CLARENCE THE COPY CAT

A mouse-loving, pacifist cat? A public library? What do these have in common? They’re the main ingredients of the plot in this rollicking story about Clarence, who’s banished from a sandwich shop because of his refusal to hurt any living creature—including those of the rodent persuasion. Sad and alone, the feline finally finds refuge in a “strange place [where] [h]undreds of books lined the walls of a big room.” Like so many others, Clarence finds solace and a comfortable home in the library (the illustrations depict the Oakland Branch of Pittsburgh’s Carnegie Library), especially because there’s not a mouse in sight. Soon Clarence comes to be known by his rescuer, the friendly librarian Mr. Spanner (wonderful—an older man, no less, who conducts story times), as Clarence Copy Cat because of the furry one’s penchant for sitting atop the photocopier. Life’s very good . . . until a guess-what makes an appearance through a hole under the copy machine. As usual, Clarence refuses to take part in any mouse-chasing or -catching scheme. Attempting to think of ploys to get the mouse without having to resort to distasteful violence, Clarence finally—and literally—hits upon a method of permanently banishing the creature, thanks to the copy machine. Young readers and listeners will find this a humorous and satisfying solution to the problem. If only all mouse eradications could be accomplished in so simple and amusing a way. Librarians take note: Young customers—those in branches with or without mice—will find much to smile about here, and Manders’s goofy, cartoony illustrations are filled with energy and child appeal. (Picture book. 4-8)

Pub Date: Oct. 8, 2002

ISBN: 0-385-32747-1

Page Count: 32

Publisher: Doubleday

Review Posted Online: May 20, 2010

Kirkus Reviews Issue: Oct. 1, 2002

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A sweet, soft conversation starter and a charming gift.

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BECAUSE I HAD A TEACHER

A paean to teachers and their surrogates everywhere.

This gentle ode to a teacher’s skill at inspiring, encouraging, and being a role model is spoken, presumably, from a child’s viewpoint. However, the voice could equally be that of an adult, because who can’t look back upon teachers or other early mentors who gave of themselves and offered their pupils so much? Indeed, some of the self-aware, self-assured expressions herein seem perhaps more realistic as uttered from one who’s already grown. Alternatively, readers won’t fail to note that this small book, illustrated with gentle soy-ink drawings and featuring an adult-child bear duo engaged in various sedentary and lively pursuits, could just as easily be about human parent- (or grandparent-) child pairs: some of the softly colored illustrations depict scenarios that are more likely to occur within a home and/or other family-oriented setting. Makes sense: aren’t parents and other close family members children’s first teachers? This duality suggests that the book might be best shared one-on-one between a nostalgic adult and a child who’s developed some self-confidence, having learned a thing or two from a parent, grandparent, older relative, or classroom instructor.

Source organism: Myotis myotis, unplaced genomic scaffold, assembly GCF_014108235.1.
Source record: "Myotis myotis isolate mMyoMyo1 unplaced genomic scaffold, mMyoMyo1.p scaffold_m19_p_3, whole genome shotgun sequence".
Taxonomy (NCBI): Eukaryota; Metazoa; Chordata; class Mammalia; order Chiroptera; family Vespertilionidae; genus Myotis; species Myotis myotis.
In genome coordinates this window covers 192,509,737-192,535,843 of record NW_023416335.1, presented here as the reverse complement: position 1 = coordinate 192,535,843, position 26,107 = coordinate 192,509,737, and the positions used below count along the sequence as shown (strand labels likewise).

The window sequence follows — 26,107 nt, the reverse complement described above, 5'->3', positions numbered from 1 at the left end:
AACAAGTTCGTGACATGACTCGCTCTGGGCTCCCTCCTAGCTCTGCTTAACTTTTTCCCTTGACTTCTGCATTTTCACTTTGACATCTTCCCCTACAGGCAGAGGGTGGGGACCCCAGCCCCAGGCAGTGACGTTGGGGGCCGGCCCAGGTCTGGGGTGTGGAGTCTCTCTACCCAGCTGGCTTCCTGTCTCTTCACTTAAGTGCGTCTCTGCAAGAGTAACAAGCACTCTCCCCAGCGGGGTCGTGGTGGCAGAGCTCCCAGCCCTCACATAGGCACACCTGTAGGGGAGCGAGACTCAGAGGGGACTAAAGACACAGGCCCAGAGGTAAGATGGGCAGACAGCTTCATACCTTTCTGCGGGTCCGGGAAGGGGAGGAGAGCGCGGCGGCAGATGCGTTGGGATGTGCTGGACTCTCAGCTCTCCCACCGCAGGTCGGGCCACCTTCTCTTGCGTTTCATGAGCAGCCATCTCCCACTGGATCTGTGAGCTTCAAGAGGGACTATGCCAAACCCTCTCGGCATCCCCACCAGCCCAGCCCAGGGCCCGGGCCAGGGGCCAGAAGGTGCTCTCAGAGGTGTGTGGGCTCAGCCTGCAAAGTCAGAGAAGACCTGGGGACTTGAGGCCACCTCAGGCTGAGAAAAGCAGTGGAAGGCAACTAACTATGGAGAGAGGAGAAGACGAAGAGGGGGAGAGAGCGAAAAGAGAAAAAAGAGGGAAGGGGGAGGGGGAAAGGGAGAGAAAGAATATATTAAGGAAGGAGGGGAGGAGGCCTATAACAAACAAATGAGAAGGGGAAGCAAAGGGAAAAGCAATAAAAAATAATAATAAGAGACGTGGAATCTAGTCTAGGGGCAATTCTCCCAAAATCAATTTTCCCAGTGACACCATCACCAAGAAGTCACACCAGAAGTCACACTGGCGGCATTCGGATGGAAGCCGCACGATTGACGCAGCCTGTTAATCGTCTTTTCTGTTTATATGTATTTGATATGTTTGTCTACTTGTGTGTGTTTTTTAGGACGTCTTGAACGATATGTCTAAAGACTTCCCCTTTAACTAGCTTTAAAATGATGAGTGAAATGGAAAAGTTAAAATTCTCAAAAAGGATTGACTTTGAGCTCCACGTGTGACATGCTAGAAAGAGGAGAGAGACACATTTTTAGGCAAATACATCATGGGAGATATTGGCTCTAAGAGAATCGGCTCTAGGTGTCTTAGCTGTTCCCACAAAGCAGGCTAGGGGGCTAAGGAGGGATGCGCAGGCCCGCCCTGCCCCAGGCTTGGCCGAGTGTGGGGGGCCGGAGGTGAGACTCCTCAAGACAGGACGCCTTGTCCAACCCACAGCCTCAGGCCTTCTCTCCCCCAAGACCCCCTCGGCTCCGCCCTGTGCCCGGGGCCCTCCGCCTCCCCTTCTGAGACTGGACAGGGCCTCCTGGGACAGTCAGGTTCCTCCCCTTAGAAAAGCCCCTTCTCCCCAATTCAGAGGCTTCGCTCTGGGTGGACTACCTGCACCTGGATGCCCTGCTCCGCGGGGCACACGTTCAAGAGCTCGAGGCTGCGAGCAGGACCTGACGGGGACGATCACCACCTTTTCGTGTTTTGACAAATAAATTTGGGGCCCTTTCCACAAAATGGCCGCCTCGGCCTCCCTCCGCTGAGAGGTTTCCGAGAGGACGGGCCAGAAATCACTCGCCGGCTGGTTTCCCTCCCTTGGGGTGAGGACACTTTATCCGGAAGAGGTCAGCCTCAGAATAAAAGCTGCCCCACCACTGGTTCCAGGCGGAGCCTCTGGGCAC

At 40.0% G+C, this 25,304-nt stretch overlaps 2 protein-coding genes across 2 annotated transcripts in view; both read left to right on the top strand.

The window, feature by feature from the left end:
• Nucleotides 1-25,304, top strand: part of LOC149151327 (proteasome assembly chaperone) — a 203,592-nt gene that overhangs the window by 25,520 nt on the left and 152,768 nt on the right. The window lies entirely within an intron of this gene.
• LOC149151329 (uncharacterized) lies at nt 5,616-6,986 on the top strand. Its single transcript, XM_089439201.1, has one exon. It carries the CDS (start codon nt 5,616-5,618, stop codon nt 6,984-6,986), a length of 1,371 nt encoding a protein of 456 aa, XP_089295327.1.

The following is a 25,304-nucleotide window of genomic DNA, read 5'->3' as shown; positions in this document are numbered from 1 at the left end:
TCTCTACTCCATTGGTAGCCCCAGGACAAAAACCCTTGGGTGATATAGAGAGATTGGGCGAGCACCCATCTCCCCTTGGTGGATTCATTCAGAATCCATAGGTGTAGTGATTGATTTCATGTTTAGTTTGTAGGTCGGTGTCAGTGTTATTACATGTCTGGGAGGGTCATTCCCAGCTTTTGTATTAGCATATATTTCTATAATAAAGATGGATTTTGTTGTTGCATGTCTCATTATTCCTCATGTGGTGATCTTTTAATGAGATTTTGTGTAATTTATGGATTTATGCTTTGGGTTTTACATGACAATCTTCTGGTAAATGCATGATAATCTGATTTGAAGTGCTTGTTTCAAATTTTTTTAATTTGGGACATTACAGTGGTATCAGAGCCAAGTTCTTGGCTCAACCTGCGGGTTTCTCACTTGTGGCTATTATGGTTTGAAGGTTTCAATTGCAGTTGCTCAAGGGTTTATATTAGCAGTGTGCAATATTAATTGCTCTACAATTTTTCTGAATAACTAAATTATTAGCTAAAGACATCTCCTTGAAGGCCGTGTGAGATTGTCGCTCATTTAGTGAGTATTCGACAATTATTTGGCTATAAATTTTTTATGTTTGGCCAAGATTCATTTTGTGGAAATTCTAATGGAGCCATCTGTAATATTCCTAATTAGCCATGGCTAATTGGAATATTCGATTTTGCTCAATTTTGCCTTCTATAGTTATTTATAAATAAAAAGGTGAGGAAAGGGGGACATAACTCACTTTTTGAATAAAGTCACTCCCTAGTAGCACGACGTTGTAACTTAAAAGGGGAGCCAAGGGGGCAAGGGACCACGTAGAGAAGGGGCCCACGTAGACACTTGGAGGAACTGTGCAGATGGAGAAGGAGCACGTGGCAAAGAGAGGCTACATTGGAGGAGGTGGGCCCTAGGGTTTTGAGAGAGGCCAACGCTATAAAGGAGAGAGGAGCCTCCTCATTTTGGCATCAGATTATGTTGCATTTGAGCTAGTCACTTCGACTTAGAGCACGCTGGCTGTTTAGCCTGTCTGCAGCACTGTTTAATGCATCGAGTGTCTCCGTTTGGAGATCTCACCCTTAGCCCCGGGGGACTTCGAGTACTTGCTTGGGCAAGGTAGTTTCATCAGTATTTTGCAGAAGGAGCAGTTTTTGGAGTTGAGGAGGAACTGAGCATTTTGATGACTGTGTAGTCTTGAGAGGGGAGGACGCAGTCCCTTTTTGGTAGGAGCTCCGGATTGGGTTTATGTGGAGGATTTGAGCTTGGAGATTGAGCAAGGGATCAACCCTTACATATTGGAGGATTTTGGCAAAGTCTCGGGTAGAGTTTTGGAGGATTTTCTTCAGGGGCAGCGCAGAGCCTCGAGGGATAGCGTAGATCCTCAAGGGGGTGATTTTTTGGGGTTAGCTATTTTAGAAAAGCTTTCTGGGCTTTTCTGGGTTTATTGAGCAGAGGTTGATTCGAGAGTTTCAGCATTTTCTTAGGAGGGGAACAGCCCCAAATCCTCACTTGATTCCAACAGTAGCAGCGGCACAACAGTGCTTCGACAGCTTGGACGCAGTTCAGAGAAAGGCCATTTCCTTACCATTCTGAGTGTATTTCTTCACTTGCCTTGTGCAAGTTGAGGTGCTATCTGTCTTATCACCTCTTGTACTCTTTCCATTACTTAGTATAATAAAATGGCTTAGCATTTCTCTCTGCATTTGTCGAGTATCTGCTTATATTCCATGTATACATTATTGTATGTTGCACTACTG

A sweet, soft conversation starter and a charming gift. (Picture book. 4-7)

Pub Date: March 1, 2017

ISBN: 978-1-943200-08-5

Page Count: 32

Publisher: Compendium

Review Posted Online: Dec. 14, 2016

Kirkus Reviews Issue: Jan. 1, 2017

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LAST DAY BLUES

From the Mrs. Hartwell's Classroom Adventures series

One more myth dispelled for all the students who believe that their teachers live in their classrooms. During the last week of school, Mrs. Hartwell and her students reflect on the things they will miss, while also looking forward to the fun that summer will bring. The kids want to cheer up their teacher, whom they imagine will be crying over lesson plans and missing them all summer long. But what gift will cheer her up? Numerous ideas are rejected, until Eddie comes up with the perfect plan. They all cooperate to create a rhyming ode to the school year and their teacher. Love’s renderings of the children are realistic, portraying the diversity of modern-day classrooms, from dress and expression to gender and skin color. She perfectly captures the emotional trauma the students imagine their teachers will go through as they leave for the summer. Her final illustration hysterically shatters that myth, and will have every teacher cheering aloud. What a perfect end to the school year. (Picture book. 5-8)

Pub Date: Feb. 1, 2006

ISBN: 1-58089-046-6

Page Count: 32

Publisher: Charlesbridge

Review Posted Online: May 20, 2010

Kirkus Reviews Issue: Jan. 15, 2006

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